Wild week in store at the Knit
Arena-rock reggae, hardcore pop-punk, spiritual gangsta rap, political Christian folk, “gross pop.”
It’s all happening over the coming week at the Knitting Factory, 919 W. Sprague Ave. Tickets are available through TicketsWest outlets (800-325-SEAT, www.ticketswest.com).
The Expendables (tonight at 7:30)
The Expendables are out to prove it on their highly anticipated forthcoming fifth album.
Set for release May 11, “Prove It,” featuring guest appearances by G. Love and Slightly Stoopid, pushes the Santa Cruz quartet’s rock-reggae sound to arena-rock mass.
The Expendables headline a tour with Santa Cruz glam-rock homies Dirty Penny, L.A.-based reggae-rockers Tomorrow’s Bad Seeds and Vancouver, B.C. quintet Redeye Empire ($14).
A Day To Remember (Monday, 6:30 p.m.)
A Day To Remember weathered turbulence in 2009 and came out on top with its latest album, “Homesick.”
But while major media outlets such as Rolling Stone were offering praise, the band was going through internal challenges, kicking off the summer touring season with the departure of lead guitarist Tom Denney and pulling out of the Reading and Leeds festivals because rhythm guitarist Neil Westfall needed surgery.
A Day to Remember headlines a show with Victory Records labelmate Sinverstein plus August Burns Red, Enter Shikari and Go Radio ($20/advance, $23/day of show).
ABK (Tuesday, 7:30 p.m.)
Juggalos will be out in droves for a show starring ABK, aka Anybody Killa, along with Critical Bill.
Native American rapper ABK draws heavily on his heritage, blending gangsta rap aesthetics with dark humor and horrcore imagery for a sound he calls “spiritual rap.”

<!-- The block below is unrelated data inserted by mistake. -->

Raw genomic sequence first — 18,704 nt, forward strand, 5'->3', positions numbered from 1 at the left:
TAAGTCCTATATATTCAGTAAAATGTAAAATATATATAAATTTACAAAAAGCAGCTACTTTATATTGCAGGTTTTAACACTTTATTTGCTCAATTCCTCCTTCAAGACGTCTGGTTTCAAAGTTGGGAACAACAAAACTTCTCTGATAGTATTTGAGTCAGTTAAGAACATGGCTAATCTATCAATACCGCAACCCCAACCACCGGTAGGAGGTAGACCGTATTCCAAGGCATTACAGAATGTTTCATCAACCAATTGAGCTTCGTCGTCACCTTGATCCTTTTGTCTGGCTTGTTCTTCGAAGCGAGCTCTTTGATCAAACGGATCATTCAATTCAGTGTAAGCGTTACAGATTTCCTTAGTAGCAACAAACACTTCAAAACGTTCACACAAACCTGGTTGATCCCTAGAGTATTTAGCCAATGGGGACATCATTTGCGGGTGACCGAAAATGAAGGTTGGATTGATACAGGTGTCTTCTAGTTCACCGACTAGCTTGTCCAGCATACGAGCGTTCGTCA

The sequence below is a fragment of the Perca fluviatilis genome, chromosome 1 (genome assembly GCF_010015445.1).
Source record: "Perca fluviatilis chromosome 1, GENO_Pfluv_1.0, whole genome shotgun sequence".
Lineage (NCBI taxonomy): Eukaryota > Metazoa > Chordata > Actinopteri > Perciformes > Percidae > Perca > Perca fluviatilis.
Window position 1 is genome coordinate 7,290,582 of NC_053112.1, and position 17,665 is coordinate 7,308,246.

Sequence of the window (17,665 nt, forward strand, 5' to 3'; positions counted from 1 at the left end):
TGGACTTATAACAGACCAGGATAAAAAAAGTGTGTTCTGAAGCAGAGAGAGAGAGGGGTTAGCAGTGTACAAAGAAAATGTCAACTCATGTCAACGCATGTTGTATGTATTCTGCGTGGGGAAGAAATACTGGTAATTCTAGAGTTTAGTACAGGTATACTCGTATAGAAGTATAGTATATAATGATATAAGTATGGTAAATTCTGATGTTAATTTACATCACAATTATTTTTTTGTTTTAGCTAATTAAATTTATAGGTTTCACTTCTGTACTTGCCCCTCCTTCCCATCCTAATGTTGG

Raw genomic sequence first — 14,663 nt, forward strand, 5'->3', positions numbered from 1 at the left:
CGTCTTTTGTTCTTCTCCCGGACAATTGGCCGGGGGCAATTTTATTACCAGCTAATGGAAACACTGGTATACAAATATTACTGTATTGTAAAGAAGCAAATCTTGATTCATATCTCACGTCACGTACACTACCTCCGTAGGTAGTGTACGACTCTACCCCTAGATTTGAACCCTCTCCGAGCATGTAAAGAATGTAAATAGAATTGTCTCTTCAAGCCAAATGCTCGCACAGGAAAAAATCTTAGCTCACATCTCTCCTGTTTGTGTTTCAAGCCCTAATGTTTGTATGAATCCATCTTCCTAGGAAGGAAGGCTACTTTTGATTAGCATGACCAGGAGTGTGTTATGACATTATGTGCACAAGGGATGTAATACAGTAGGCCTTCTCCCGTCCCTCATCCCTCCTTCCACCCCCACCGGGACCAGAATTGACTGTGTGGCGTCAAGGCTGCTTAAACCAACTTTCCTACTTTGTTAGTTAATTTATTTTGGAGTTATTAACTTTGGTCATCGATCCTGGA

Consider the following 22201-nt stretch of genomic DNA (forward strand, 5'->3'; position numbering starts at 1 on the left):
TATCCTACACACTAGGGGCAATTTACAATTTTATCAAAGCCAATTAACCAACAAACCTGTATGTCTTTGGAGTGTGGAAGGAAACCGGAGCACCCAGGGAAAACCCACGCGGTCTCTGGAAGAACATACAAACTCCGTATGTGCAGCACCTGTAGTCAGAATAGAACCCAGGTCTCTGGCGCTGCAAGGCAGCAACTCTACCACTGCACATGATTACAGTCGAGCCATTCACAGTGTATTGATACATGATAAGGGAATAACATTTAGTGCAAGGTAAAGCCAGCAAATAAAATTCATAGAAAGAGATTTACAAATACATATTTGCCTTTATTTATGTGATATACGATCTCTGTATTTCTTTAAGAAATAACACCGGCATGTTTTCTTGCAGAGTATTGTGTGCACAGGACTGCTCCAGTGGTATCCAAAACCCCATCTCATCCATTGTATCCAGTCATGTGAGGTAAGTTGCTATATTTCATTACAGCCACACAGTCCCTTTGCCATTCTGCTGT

Rap-rock quintet Critical Bill smashes heavy guitar and bass riffs together with funky beats and wobbly turntablism.
ABK and Critical Bill appear with Tragedy, Knothead, Twisted Insane and more ($10/advance, $15/day of show).
Jennifer Knapp and Derek Webb (Wednesday, 8 p.m.)
Folk-rockers Jennifer Knapp and Derek Webb combine their shared progressive faith for an evening of stripped-down, thoughtful music ($15).
Both have been outspoken about their beliefs on matters of sexuality and politics, especially in context of Christianity.
Webb says last year’s “Stockholme Syndrome,” was self-released as a digital album because it “apparently crossed the line” of what his label was willing to publish.
Grammy-nominated and Dove Award-winning Knapp’s forthcoming “Letting Go” (May 11) marks her first release of original material in nine years.
The Used (Thursday, 8 p.m.)
The latest album by The Used, “Artwork,” isn’t exactly what fans are used to.
The platinum-selling rock band experienced a series of firsts during of the making of its fourth album: the first with new drummer Dan Whiteside, the first at the band’s newly restructured Reprise Records home, and the first not produced by Goldfinger frontman John Feldman.
But ultimately the band felt like it achieved its intent of creating a record self-described as “gross pop.”
The Used appears with New Medicine and Far ($25).